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Japan PM says 'deeply pained' over WWII 'comfort women' 29 апреля 2015, 10:48

Japanese Prime Minister Shinzo Abe expressed his remorse over the sexual slavery of Asian women during World War II.
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Japan PM says 'deeply pained' over WWII 'comfort women' Japan PM says 'deeply pained' over WWII 'comfort women'

 Japanese Prime Minister Shinzo Abe on Tuesday expressed his remorse over the sexual slavery of Asian women during World War II, but stopped short of issuing his own apology, AFP reports.

"I am deeply pained to think about the comfort women who experienced immeasurable pain and suffering as a result of victimization due to human trafficking," Abe said at a joint White House press conference with US President Barack Obama.

Mainstream historians say an estimated 200,000 women from Korea, China and other Asian nations were systematically raped by Japan's imperial forces in military brothels.

Abe -- who would like to move beyond Japan's checkered past -- has been under fierce pressure to repeat the apologies of his predecessors.

He has enraged South Korea and China by visiting controversial war shrines.

And some of Abe's right-wing supporters have poured fuel on the fire by alleging some of the women were common prostitutes, and are fighting a vigorous rear-guard battle to alter the narrative

"Japan has apologized and made reparations numerous times in the past," said Shihoko Goto an expert at the Wilson Center.

"But actions and words by officials have essentially cancelled out those apologies; hence the finger-wagging about Japan's sincerity."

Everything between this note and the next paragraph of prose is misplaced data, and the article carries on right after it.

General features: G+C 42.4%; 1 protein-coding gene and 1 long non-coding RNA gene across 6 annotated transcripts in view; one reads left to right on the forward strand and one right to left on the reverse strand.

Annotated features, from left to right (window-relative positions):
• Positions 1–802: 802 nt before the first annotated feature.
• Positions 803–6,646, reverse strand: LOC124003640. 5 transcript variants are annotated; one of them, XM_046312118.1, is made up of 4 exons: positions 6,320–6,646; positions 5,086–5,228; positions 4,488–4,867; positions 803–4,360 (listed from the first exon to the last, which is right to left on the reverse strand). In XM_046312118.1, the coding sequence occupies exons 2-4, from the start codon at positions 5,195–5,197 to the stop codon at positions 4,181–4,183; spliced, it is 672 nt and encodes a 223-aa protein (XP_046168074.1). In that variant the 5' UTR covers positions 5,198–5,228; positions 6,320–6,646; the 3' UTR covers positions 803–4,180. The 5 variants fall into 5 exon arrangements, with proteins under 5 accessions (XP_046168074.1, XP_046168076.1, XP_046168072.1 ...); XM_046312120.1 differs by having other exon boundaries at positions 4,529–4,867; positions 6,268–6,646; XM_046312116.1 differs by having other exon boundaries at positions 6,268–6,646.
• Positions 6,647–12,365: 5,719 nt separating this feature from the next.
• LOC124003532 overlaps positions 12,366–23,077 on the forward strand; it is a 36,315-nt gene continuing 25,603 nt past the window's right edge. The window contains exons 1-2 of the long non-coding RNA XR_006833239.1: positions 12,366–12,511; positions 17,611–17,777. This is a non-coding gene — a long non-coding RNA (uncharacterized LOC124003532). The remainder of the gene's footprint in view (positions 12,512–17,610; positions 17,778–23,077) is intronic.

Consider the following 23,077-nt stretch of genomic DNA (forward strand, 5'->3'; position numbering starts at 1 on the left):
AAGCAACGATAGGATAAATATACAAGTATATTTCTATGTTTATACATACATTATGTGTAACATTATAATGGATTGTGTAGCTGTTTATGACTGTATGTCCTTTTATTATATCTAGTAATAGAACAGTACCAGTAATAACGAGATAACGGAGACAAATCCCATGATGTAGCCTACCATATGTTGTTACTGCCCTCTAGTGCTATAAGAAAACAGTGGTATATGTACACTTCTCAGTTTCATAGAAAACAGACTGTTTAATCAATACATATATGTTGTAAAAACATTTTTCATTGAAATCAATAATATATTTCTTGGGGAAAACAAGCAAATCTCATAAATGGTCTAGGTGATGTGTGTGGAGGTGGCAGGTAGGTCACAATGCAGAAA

South Korean President Park Geun-Hye as recently as Sunday warned "time is running out" for Tokyo to apologize.

Abe and Park have not met for a formal two-way summit since they took power in 2012 and 2013 respectively.

The issue has become a major diplomatic obstacle for Washington.

The White House would like to see better ties between South Korea and Japan, a potential democratic alliance that could serve as a powerful counterbalance to China's rising power.

Abe's reluctance to say sorry may yet become a political problem for Obama.

The Japanese Prime Minister will on Wednesday become the first Japanese prime minister to address a joint session of the US Congress.

Some US lawmakers -- many with large Korean-American constituencies -- have been highly vocal in their demands for an apology.

Congress is currently weighing whether to give Obama the means to reach a trade deal with Japan and 10 other nations in the Pacific.

A tight vote is expected.

This year is the 70th anniversary of World War II.

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